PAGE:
Every Solar Project Beats a Fossil Fuel Plant, But We Can Make Solar Even Cleaner – Here’s How
Focus on supply chains is at an all-time high. The COVID-19 pandemic and the looming climate crisis have forced many companies to rethink how they build their products and procure materials.
Up until this point, much of the focus on supply chain sustainability and decarbonizing has been on energy-intensive industries like cement, steel and glass. But the renewable energy industry also has a unique opportunity to decarbonize its supply chains, and some companies are already leading the way.
While all renewable energy is better than fossil fuels, renewable energy can be an energy-intensive manufacturing sector. This is especially the case in parts of the solar supply chain. A study by Argonne National Laboratory found significant differences in embodied carbon depending on how and where solar panels are made. For example, PV modules produced with polysilicon from China have twice the embodied carbon as modules made with US/EU produced polysilicon. In addition, some thin film solar panel technologies show similar performance.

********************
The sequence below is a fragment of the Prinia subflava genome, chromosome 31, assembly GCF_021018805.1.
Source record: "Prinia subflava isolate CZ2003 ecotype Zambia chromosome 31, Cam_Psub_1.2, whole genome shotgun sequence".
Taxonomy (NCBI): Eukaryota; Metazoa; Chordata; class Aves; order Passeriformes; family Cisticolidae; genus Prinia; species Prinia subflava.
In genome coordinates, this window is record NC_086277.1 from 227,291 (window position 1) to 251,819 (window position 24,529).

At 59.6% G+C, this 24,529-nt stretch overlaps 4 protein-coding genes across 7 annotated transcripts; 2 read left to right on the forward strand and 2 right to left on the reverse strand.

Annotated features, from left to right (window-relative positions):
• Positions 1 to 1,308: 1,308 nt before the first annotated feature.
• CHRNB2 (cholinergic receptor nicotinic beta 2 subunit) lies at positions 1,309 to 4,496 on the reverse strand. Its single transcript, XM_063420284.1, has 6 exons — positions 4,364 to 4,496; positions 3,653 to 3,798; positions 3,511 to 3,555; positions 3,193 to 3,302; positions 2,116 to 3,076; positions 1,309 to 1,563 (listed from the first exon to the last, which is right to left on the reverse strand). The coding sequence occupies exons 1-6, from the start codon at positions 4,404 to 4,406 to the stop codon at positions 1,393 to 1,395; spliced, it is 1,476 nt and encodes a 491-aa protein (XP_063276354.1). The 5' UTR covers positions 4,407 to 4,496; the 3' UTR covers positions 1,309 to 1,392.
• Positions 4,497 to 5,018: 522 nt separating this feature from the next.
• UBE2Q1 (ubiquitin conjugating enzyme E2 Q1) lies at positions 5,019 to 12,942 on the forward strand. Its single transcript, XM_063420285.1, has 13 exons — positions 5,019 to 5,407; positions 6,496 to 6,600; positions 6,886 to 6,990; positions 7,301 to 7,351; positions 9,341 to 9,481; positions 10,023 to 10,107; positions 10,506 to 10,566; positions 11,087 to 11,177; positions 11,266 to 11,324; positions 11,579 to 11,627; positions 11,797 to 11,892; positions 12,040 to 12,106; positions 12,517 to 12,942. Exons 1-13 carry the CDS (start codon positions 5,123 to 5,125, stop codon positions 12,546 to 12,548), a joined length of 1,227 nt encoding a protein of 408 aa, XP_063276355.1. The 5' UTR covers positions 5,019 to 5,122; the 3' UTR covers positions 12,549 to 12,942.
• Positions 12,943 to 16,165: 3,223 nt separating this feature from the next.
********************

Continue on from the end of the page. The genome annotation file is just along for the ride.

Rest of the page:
Some companies, including US and EU manufacturers, are already taking action to drive down energy consumption and use clean energy in making solar products. They have decreased the embodied carbon in solar panels substantially – by up to 50%.
Solar with lower embodied carbon – what we’re calling “ultra low-carbon solar” – is already available in the market from multiple producers. You just need to ask for it. Countries such as France and South Korea are already taking steps to ensure their projects are, in fact, ultra low-carbon solar. Both countries have regulations that set limits on embodied carbon in solar projects.
Policymakers and sustainability leaders have an opportunity to follow these countries’ lead to both reduce their energy projects’ carbon intensity and more broadly decarbonize the solar supply chain. They can do this by specifying the use of ultra low-carbon solar.
With solar slated to grow dramatically, this kind of market signal would avoid significant future carbon emissions from solar manufacturing. And by taking these steps, we can boost clean energy manufacturing and secure supply chains when we need it the most, making the future of solar even brighter.
So not all solar is created equal. The world deserves the type of solar that helps companies and policymakers achieve a 50% reduction in embodied carbon at no additional cost with added economic benefits.
We’re launching this alliance (and this blog) to advance ultra low-carbon solar in markets across the US and the globe. Here’s to making it happen!